Even with the onset of Artificial Intelligence (AI)’s recent advancements and perhaps new or at least reiterations of all that it promises, some organizations continue to wait or “put off” any serious investigation of the technology.
Simply establishing your organization’s AI vision takes a strong commitment to overcoming obstacles. Three common yet often overlooked obstacles on the journey are:
- Complexity and
Complacency is the belief that “our business processes work, it’s manageable, so why change it?” This attitude comes from an old saying, “if something is not broken, you don’t try to fix it”.
Fear may also cause complacency as going from known to unknown takes hard work and courage – assets that you may find to be in short supply for various reasons. Not having a comfort level with AI, coupled with all of the media hype, can surely incite fear.
Simple laziness might also be a culprit as not everyone “gets” the idea of the goal of AI (will it eliminate our jobs? for example).
Finally, performing at anticipated levels (doing what we’ve always done even though it’s really only “adequate”) and not performing towards potential – will also foster complacency and a reluctance to investigate AI.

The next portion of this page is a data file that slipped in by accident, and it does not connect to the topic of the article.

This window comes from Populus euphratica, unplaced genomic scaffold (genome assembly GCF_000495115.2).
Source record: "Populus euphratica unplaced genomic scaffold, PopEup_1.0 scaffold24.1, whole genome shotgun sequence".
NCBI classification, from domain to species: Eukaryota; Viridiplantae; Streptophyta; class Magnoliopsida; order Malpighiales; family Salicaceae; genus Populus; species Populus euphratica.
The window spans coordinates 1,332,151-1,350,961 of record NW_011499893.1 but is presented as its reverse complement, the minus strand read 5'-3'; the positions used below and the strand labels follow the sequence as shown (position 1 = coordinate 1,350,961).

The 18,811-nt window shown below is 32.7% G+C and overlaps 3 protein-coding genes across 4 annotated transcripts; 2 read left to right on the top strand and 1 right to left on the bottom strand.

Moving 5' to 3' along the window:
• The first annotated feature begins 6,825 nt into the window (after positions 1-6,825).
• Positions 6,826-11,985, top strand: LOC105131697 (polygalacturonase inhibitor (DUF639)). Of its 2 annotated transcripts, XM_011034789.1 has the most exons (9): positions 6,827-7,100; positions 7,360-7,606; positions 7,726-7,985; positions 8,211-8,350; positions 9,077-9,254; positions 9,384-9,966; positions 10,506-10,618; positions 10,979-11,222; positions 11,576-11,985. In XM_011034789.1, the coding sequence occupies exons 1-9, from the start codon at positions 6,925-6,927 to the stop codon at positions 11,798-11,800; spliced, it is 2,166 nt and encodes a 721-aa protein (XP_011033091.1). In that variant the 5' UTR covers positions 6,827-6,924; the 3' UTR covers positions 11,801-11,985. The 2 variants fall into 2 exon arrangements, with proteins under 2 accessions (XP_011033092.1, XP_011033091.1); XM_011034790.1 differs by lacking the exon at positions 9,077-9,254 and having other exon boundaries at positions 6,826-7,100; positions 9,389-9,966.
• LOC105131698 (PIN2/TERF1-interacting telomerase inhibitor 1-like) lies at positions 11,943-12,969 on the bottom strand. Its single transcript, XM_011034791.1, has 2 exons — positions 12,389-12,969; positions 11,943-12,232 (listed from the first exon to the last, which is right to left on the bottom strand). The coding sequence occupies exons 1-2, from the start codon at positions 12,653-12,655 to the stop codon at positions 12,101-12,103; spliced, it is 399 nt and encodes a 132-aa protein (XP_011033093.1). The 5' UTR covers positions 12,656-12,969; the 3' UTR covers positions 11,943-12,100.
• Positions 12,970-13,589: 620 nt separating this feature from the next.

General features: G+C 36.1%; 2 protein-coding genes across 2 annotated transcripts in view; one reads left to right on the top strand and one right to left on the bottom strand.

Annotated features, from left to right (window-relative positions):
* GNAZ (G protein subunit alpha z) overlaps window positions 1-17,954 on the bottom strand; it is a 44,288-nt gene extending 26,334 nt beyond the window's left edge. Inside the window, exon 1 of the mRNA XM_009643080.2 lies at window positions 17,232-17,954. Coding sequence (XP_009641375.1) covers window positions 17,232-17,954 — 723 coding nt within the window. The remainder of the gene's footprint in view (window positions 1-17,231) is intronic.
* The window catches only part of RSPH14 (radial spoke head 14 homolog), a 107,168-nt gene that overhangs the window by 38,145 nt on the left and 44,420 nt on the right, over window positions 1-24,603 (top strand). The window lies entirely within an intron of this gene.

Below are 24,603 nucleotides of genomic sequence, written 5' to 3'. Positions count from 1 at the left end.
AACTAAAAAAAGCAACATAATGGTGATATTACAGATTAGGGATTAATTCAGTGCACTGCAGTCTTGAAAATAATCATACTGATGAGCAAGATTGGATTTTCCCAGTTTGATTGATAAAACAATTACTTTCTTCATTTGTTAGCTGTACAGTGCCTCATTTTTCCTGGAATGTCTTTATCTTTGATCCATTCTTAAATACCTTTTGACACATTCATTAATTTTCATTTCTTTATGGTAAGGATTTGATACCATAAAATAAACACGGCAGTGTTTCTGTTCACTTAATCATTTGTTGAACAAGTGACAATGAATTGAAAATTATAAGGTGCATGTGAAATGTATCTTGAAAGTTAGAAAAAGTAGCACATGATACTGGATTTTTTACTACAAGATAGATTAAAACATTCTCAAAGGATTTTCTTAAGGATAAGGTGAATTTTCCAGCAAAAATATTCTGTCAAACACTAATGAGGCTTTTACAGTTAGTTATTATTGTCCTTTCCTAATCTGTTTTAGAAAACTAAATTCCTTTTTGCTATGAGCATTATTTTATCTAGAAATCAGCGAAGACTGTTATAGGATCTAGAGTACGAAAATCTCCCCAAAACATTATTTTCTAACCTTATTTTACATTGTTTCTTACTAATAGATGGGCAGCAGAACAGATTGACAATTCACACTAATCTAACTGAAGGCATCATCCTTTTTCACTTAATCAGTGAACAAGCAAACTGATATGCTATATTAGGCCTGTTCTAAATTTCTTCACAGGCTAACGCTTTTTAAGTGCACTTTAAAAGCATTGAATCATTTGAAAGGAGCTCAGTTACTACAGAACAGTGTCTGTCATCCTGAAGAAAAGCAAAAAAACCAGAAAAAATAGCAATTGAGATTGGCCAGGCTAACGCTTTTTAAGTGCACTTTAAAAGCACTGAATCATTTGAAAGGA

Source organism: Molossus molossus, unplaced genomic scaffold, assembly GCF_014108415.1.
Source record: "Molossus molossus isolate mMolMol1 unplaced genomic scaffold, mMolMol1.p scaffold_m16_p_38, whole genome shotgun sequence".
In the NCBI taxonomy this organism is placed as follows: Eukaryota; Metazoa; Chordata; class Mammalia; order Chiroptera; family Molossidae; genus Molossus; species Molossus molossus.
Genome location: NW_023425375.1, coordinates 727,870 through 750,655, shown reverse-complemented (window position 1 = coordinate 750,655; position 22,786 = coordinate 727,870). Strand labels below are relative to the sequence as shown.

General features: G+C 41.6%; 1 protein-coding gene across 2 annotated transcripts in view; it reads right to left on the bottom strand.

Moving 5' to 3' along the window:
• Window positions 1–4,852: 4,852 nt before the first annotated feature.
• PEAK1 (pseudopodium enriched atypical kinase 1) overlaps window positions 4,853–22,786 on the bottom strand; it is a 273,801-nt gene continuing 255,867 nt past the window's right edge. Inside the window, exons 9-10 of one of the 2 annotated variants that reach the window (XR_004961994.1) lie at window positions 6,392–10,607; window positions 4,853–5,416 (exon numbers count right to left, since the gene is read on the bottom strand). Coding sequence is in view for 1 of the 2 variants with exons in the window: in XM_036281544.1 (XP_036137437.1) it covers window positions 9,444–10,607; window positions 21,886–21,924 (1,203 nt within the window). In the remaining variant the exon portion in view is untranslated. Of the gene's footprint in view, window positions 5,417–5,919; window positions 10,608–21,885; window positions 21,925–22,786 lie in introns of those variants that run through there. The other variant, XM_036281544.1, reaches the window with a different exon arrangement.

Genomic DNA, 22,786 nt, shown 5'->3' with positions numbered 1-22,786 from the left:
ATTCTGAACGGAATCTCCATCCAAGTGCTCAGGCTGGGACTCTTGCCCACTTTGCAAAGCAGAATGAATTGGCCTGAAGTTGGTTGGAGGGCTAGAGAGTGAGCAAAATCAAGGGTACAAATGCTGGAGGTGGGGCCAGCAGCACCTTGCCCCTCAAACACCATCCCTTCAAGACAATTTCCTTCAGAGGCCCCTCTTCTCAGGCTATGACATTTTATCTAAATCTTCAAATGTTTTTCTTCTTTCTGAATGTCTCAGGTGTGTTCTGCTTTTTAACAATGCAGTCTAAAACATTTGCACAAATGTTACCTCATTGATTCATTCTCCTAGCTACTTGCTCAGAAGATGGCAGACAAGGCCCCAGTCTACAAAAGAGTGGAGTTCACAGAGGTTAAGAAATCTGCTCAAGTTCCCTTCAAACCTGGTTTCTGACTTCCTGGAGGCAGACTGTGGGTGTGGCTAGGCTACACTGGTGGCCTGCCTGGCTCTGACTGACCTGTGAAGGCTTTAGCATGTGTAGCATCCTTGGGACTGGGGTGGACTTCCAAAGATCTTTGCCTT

“We don’t have the time (or expertise, or experience, funds or whatever) it will take for us to fully understand, let alone implement AI.” Many times, something is believed to be “very complicated” and “requires an expert” when in fact; all it really requires is “good common sense” and a realistic plan.
Artificial Intelligence may seem to be complicated (do we need to hire data scientist?) but actually, AI has evolved to where tools (such as IBM Watson Studio, to name just one) provide an integrated environment designed to make it easy to develop, train, manage models and ultimately deploy AI-powered applications as a SaaS solution delivered in a cloud space.
This thought process is sometimes labeled the “inability to steal second base” and involves the idea of “there is too much at stake here, let me wait and see what others do first to mitigate my risk”.
With AI, one might have concerns around data security, intellectual property or simply not be ready to “trust” any insights that AI may provide.
The problem with this attitude is that if you wait for the “batter to swing” you will in fact lose the several steps head-start on your journey towards adopting AI. An organization serious about the “pursuit of excellence” should inspire an attitude where everyone on the team can “lean forward” by offering new ideas, questioning past practices and otherwise keeping an “open mind” to new and perhaps practices still seemingly unproven, such as AI.
These obstacles may (seem to) be “justifiable” with a variety of seemingly “reasonable defenses” – such as budgeting, resource and scheduling constraints, etc. but you shouldn’t give in, give up, or “put off” investigating what AI can do for you and your organization.
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